Supreme Court justices actually laughed out loud at Abercrombie & Fitch’s interview process

This image was removed due to legal reasons.

Today, the Supreme Court heard arguments in a case that will decide whether U.S. employers must have explicit knowledge of a job applicant’s religious faith to be subject to a discrimination suit if the applicant believes she wasn’t hired because of it.

The case was brought after Samantha Elauf, a Muslim who was rejected for a job as an Abercrombie & Fitch “model” because she wore a headscarf—despite the company saying they liked everything else about her (as you can see for yourself, she has a great Instagram). Elauf’s interview score was changed once an Abercrombie manager learned about her headscarf.

The company has already changed that “Look Policy” to explicitly allow for religious exemptions.


But the Justices still think the company’s interviewing process is fairly ridiculous.

Most incredulous was Justice Samuel Alito, who came up with the following scenario and asked what Abercrombie would do, according to the hearing’s transcript:

“Let's say­­ four people show up for a job interview at Abercrombie.  And half —­­ this is going to sound like a joke, but, you know, it's not. (Laughter.) So the first is a Sikh man wearing a turban, the second is a Hasidic man wearing a hat, the third is a Muslim woman wearing a hijab, the 12 fourth is a Catholic nun in a habit.

“Now, do you think the employer has to ­­— that those people have to say, 'We just want to tell you,  we're dressed this way for a religious reason? We're not just trying to make a fashion statement?'"

Abercrombie’s lawyer, Shay Dvoretzky, actually admitted that that scenario isn’t even that absurd because the company does group interviews. He also tried to explain that somehow in certain cases it would be more obvious that the headgear reflected the person’s faith.

“I think the reality is, it's a lot more difficult than the government imagines to start having these individualized dialogues,” he said. “But going to your point about those sorts of religious outfits, one can certainly imagine cases in which it is more obvious than others that a particular garb is likely worn for religious purposes.”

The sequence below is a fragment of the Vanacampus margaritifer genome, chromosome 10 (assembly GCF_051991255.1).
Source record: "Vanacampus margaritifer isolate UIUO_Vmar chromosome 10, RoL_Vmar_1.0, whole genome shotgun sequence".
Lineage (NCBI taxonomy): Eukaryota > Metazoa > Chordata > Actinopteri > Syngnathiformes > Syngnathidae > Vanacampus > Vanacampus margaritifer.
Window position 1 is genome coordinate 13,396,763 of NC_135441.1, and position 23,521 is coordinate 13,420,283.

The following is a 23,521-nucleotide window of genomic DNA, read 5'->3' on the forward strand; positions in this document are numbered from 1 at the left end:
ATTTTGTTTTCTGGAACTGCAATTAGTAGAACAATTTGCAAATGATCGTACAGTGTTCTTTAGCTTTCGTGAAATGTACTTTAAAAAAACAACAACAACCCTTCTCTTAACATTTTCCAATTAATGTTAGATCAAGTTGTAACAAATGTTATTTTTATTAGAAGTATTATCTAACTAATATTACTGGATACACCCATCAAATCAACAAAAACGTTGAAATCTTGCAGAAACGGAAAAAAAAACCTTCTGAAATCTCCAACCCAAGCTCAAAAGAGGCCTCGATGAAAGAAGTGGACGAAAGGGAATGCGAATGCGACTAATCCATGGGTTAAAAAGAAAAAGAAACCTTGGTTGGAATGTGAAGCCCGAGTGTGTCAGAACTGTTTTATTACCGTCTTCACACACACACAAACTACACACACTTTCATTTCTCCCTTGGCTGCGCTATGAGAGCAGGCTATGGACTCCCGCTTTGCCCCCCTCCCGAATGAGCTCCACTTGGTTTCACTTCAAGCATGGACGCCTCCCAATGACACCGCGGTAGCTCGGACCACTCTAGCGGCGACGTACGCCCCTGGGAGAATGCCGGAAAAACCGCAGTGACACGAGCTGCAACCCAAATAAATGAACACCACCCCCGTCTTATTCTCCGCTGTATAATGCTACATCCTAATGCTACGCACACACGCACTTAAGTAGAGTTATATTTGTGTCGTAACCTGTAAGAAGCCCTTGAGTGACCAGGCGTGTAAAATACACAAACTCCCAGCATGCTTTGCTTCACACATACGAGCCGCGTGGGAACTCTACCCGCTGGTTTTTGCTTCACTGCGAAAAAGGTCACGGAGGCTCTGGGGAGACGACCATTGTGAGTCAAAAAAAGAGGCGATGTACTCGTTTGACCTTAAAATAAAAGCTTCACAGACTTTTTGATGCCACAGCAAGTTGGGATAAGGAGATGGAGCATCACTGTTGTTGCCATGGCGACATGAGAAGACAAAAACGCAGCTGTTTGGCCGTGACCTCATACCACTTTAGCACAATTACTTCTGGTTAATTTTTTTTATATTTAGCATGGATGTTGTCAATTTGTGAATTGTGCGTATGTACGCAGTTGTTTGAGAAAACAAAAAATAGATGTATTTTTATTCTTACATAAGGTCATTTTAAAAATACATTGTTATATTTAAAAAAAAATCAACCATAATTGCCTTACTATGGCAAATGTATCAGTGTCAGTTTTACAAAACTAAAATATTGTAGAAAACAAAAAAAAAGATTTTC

Alito continued a bit later, poking fun at Abercrombie’s image:

“So let's say that somebody comes in for an interview and this person is…has the look, looks just like this mythical preppy (laughter.) or somebody who came off the beach in California.  Only one problem, the person is wearing a black blouse, which is against the Abercrombie rules.  Now, would Abercrombie fire that ­­— or would not hire that — person on the assumption that this person likes black so much this person is going to wear black every single day?”


Justice Elena Kagan posed another, even more outlandish scenario to challenge Abercrombie’s contention that it should fall on the job applicant to inform someone about their faith.

“Now, Mr. Dvoretzky, suppose an employer just doesn't want to hire any Jews, and  somebody walks in and his name is Mel Goldberg, and he looks kind of Jewish and the employer doesn't know he's Jewish.  No absolute certainty and certainly Mr. Goldberg doesn't say anything about being Jewish, but the employer just operates on an assumption that he's Jewish, so no, he doesn't get the job. Is that a violation? (Laughter.) It doesn't matter whether the employer knows it to an absolute certainty, right?”


Dvoretzky replied that, of course, that would be discrimination, but that in Abercrombie’s case they are merely seeking to apply “a religion-­neutral dress code.”

To which Kagan replied that even that kind of policy won’t work if a job applicant doesn't know about it.

“You just have to hire me, even if I'm wearing a headscarf,” she said. “The fact that you don't know that I'm wearing a headscarf for religious reasons, that you only kind of assume that, because most people do wear headscarves for religious reasons, it shouldn't make any more difference than in the hypothetical that I gave.”


The Court’s opinion is expected in late spring.

Rob covers business, economics and the environment for Fusion. He previously worked at Business Insider. He grew up in Chicago.

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